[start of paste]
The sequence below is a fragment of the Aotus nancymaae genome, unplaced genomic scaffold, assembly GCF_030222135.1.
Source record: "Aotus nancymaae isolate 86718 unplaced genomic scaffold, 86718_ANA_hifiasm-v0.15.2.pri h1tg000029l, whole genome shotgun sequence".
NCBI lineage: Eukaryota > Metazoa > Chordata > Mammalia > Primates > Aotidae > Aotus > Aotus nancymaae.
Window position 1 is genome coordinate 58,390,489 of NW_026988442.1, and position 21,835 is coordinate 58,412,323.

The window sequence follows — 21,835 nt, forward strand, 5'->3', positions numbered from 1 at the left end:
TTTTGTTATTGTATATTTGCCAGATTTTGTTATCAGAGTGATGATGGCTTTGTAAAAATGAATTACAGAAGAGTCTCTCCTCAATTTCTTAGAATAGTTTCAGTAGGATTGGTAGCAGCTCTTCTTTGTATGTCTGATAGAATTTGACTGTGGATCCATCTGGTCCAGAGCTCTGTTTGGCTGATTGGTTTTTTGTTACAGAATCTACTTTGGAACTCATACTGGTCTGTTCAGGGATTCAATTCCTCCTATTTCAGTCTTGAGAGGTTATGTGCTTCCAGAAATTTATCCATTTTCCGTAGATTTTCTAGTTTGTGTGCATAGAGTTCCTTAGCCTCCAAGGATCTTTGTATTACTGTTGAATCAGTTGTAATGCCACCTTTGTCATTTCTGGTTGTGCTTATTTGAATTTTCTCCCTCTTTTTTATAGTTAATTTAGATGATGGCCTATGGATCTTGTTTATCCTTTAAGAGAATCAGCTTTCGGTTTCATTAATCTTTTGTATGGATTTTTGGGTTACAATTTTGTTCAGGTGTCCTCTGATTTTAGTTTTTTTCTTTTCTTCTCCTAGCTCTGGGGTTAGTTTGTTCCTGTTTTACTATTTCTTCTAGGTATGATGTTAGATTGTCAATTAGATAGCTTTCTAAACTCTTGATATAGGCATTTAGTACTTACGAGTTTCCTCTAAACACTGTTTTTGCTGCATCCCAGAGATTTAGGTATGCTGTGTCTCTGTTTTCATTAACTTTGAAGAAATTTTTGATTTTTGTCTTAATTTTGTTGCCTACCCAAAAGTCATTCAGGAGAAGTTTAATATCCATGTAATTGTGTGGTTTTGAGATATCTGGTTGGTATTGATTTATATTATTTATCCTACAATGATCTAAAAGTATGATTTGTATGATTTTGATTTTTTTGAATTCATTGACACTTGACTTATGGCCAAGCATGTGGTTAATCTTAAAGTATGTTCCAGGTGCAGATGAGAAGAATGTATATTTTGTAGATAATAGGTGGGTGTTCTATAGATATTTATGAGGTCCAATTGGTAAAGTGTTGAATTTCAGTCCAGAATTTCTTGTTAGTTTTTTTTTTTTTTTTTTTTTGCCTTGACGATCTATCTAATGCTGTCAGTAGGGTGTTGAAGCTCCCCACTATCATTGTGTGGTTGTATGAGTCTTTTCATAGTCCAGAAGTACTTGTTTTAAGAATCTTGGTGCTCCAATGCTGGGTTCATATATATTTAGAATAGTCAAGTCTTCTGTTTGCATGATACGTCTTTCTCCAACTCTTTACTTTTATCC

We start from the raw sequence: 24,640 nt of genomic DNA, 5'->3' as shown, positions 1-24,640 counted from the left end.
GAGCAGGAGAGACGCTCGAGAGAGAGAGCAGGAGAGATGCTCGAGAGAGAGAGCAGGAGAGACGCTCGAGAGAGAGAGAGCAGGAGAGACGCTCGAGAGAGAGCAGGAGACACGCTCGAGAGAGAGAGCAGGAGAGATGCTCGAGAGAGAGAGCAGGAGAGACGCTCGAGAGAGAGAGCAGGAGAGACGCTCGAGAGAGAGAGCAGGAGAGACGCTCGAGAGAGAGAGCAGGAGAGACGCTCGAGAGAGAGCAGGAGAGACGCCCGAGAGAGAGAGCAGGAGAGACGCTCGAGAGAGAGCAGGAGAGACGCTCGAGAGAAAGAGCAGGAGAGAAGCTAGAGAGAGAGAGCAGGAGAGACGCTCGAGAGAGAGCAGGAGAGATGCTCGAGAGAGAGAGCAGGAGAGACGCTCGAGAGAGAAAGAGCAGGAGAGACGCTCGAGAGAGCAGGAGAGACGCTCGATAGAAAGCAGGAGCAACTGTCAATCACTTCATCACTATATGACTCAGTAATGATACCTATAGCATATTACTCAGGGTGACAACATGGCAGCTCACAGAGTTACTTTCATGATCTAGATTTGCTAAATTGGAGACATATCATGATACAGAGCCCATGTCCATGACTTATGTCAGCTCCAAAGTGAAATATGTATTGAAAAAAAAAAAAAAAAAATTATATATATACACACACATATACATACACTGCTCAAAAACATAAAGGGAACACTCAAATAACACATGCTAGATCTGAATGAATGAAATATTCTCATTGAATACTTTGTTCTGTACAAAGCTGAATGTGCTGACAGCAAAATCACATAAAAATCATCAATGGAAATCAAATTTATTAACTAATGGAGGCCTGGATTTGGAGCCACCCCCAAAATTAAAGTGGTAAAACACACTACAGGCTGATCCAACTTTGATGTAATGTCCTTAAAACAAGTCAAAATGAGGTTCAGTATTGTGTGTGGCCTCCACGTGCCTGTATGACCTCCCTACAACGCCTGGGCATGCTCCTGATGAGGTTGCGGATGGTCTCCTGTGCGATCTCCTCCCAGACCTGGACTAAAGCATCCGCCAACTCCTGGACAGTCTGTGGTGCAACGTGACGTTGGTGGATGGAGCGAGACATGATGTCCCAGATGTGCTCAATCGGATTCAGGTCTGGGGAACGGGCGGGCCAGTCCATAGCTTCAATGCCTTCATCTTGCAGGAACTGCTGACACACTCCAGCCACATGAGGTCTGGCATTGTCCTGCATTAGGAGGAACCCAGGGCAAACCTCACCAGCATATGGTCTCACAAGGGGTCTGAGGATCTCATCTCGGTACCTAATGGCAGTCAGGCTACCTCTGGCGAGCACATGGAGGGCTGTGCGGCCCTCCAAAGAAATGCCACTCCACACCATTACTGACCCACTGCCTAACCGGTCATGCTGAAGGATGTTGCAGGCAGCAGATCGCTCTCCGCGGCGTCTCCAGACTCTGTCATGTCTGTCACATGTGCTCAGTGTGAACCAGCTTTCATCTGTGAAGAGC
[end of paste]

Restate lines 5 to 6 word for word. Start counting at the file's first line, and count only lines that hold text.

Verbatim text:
The window sequence follows — 21,835 nt, forward strand, 5'->3', positions numbered from 1 at the left end:
TTTTGTTATTGTATATTTGCCAGATTTTGTTATCAGAGTGATGATGGCTTTGTAAAAATGAATTACAGAAGAGTCTCTCCTCAATTTCTTAGAATAGTTTCAGTAGGATTGGTAGCAGCTCTTCTTTGTATGTCTGATAGAATTTGACTGTGGATCCATCTGGTCCAGAGCTCTGTTTGGCTGATTGGTTTTTTGTTACAGAATCTACTTTGGAACTCATACTGGTCTGTTCAGGGATTCAATTCCTCCTATTTCAGTCTTGAGAGGTTATGTGCTTCCAGAAATTTATCCATTTTCCGTAGATTTTCTAGTTTGTGTGCATAGAGTTCCTTAGCCTCCAAGGATCTTTGTATTACTGTTGAATCAGTTGTAATGCCACCTTTGTCATTTCTGGTTGTGCTTATTTGAATTTTCTCCCTCTTTTTTATAGTTAATTTAGATGATGGCCTATGGATCTTGTTTATCCTTTAAGAGAATCAGCTTTCGGTTTCATTAATCTTTTGTATGGATTTTTGGGTTACAATTTTGTTCAGGTGTCCTCTGATTTTAGTTTTTTTCTTTTCTTCTCCTAGCTCTGGGGTTAGTTTGTTCCTGTTTTACTATTTCTTCTAGGTATGATGTTAGATTGTCAATTAGATAGCTTTCTAAACTCTTGATATAGGCATTTAGTACTTACGAGTTTCCTCTAAACACTGTTTTTGCTGCATCCCAGAGATTTAGGTATGCTGTGTCTCTGTTTTCATTAACTTTGAAGAAATTTTTGATTTTTGTCTTAATTTTGTTGCCTACCCAAAAGTCATTCAGGAGAAGTTTAATATCCATGTAATTGTGTGGTTTTGAGATATCTGGTTGGTATTGATTTATATTATTTATCCTACAATGATCTAAAAGTATGATTTGTATGATTTTGATTTTTTTGAATTCATTGACACTTGACTTATGGCCAAGCATGTGGTTAATCTTAAAGTATGTTCCAGGTGCAGATGAGAAGAATGTATATTTTGTAGATAATAGGTGGGTGTTCTATAGATATTTATGAGGTCCAATTGGTAAAGTGTTGAATTTCAGTCCAGAATTTCTTGTTAGTTTTTTTTTTTTTTTTTTTTTGCCTTGACGATCTATCTAATGCTGTCAGTAGGGTGTTGAAGCTCCCCACTATCATTGTGTGGTTGTATGAGTCTTTTCATAGTCCAGAAGTACTTGTTTTAAGAATCTTGGTGCTCCAATGCTGGGTTCATATATATTTAGAATAGTCAAGTCTTCTGTTTGCATGATACGTCTTTCTCCAACTCTTTACTTTTATCC